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Reverend fills in Xhosa language gaps

Date Released: Thu, 4 April 2013 13:33 +0200

Amid a sea of young university students who will graduate from Rhodes University next weekend, 79-year-old reverend JC "Koos" Oosthuysen prepares to receive his doctorate in African Languages.

Living in Grahamstown since last year to work on his thesis, Oosthuysen already holds a Masters in Theology from Yale University in the States but decided to continue his studies of Bantu languages, which he began at the University of Stellenbosch in the 1950s.

Born in 1933 in Western Pondoland to Christian missionary parents, Oosthuysen has an extensive knowledge of the isiXhosa language and is a fluent speaker.

“My amaMpondo playmates were Xhosa and we attended school together and I spoke isiXhosa throughout my childhood,” Oosthuysen said.

After his studies at Stellenbosch he became involved in missionary work, serving isiXhosa-speaking congregations.

His ability to speak, read and write isiXhosa also led to his involvement in the translation of many documents and books used in churches.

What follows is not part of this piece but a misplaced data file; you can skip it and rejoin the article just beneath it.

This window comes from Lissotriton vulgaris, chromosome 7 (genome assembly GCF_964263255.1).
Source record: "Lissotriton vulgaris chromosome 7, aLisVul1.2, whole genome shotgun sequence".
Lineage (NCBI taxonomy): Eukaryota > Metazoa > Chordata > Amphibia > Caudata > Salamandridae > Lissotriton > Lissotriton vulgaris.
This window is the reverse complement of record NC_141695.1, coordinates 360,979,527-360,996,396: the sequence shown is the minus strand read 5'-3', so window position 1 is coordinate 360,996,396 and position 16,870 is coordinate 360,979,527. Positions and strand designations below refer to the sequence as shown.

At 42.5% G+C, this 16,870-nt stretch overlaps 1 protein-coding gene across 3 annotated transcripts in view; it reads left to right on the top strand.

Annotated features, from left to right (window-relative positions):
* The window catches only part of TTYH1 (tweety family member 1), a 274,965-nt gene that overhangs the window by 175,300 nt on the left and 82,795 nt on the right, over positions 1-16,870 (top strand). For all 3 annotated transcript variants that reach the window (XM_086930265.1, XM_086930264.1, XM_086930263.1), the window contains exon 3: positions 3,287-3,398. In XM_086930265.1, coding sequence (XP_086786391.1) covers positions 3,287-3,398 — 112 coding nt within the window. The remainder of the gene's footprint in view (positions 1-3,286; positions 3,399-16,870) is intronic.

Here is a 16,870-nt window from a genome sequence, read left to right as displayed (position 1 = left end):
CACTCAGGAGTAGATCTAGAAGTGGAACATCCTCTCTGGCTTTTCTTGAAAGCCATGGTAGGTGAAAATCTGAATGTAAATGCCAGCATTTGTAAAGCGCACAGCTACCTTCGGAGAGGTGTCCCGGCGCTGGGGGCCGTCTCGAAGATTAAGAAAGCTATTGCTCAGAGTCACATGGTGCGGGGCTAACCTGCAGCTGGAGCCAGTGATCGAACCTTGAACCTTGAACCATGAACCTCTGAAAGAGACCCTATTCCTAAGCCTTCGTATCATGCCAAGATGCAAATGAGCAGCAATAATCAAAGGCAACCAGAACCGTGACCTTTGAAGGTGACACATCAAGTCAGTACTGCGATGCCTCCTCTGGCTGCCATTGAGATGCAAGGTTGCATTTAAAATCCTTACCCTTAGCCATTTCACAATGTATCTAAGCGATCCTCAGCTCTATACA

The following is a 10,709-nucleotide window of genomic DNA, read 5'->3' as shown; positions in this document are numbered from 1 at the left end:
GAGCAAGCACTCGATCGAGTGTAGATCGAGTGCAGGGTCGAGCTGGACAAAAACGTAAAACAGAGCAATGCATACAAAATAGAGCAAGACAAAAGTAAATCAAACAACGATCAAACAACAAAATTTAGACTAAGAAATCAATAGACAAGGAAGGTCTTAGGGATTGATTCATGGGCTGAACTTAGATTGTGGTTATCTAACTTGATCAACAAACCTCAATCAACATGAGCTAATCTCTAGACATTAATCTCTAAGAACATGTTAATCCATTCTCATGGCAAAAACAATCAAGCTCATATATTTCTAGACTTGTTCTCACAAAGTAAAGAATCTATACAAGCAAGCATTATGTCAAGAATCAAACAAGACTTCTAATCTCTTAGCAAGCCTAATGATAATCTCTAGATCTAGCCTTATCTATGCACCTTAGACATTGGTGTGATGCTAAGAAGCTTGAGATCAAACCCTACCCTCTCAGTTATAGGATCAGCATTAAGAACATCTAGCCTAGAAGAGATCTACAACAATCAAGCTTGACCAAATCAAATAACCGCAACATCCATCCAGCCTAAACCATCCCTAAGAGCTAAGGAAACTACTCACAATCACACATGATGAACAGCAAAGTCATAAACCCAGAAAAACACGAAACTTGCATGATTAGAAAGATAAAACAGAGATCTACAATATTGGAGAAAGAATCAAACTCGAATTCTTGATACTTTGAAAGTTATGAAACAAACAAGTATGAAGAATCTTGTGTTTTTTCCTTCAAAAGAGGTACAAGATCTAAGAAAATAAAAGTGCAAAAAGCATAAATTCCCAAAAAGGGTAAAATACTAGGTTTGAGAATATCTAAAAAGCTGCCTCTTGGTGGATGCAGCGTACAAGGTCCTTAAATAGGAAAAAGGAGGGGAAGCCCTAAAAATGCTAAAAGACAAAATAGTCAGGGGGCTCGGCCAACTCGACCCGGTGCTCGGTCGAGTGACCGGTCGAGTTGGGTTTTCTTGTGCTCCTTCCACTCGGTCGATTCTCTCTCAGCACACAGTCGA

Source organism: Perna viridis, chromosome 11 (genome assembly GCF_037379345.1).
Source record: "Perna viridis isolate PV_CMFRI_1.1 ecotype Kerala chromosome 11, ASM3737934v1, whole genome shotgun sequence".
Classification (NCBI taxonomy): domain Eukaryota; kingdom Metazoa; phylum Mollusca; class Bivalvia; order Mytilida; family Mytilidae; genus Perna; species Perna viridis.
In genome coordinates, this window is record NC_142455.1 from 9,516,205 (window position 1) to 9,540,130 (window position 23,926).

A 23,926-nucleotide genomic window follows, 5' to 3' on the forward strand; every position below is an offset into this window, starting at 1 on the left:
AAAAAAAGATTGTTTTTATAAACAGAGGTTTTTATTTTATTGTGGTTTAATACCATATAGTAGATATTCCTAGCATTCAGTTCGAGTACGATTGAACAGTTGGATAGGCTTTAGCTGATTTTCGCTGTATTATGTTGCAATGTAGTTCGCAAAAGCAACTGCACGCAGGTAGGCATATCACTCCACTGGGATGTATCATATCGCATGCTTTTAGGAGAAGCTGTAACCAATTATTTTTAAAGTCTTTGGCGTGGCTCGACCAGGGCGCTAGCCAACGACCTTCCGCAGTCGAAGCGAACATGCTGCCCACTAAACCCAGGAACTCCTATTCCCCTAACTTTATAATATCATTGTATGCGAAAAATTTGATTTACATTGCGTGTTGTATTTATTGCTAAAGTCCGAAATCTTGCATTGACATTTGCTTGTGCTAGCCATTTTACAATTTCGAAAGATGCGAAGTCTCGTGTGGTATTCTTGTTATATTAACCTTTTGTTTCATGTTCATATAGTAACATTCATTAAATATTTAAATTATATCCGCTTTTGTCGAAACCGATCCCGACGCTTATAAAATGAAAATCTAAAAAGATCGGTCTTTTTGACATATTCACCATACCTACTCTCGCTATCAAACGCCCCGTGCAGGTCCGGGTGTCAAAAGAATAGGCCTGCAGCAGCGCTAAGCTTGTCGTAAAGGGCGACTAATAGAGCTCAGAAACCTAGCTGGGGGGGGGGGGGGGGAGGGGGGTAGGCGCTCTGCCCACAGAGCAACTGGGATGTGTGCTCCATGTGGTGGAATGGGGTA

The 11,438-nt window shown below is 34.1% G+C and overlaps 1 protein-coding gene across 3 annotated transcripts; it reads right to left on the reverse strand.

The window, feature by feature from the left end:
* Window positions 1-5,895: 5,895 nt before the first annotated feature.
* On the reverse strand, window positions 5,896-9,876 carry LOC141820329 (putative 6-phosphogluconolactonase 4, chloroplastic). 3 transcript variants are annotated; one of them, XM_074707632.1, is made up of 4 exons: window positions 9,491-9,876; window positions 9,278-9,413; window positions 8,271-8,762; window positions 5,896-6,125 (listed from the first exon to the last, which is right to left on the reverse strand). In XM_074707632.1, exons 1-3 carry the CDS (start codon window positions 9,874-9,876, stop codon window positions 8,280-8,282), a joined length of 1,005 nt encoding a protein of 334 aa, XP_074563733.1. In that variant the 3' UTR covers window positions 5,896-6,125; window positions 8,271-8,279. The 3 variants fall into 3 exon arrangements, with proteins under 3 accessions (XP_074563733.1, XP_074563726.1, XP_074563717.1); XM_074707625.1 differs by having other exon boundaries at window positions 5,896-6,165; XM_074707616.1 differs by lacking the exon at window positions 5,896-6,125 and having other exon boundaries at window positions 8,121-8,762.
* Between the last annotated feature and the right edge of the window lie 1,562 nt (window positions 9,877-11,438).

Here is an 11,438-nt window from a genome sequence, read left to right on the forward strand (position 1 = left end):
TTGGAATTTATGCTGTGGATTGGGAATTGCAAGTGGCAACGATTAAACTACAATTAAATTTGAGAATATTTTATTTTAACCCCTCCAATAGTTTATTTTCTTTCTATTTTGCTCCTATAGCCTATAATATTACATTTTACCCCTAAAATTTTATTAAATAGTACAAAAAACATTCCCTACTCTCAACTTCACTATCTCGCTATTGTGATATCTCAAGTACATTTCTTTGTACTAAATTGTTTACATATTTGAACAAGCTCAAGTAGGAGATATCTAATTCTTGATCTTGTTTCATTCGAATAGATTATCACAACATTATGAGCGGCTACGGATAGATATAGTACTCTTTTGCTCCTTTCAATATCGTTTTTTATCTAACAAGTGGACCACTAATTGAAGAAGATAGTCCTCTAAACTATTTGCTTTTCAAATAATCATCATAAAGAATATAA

“I played the leading role in producing translations of hymns that were not previously available in isiXhosa,” he explained.

One of his biggest accomplishments is working with the Bible Society of South Africa in co-ordinating the 1996 translation of the Bible from English into isiXhosa - a task which took 21 years to complete.

But what is of most interest to this academic is the grammaticality of isiXhosa and its misuse in both the Bible and modern use.

He based his PhD thesis on the grammar of isiXhosa as it is used in the Revised Union Version of the 1942 Bible, believing that “the study of the grammar of isiXhosa is not yet complete”.

Besides a keen interest in philosophy, Oosthuysen also enjoys photography and travelling with his wife, Lucia.

Still in Grahamstown, Oosthuysen is currently working on a revised version of his 1958 Leer Self Xhosa Afrikaans-to-Xhosa guide, which is no longer in print.

He will graduate on 6 April at the 1820 Settlers' Monument.

Article by: Ndileka Lujabe

Source: Grocotts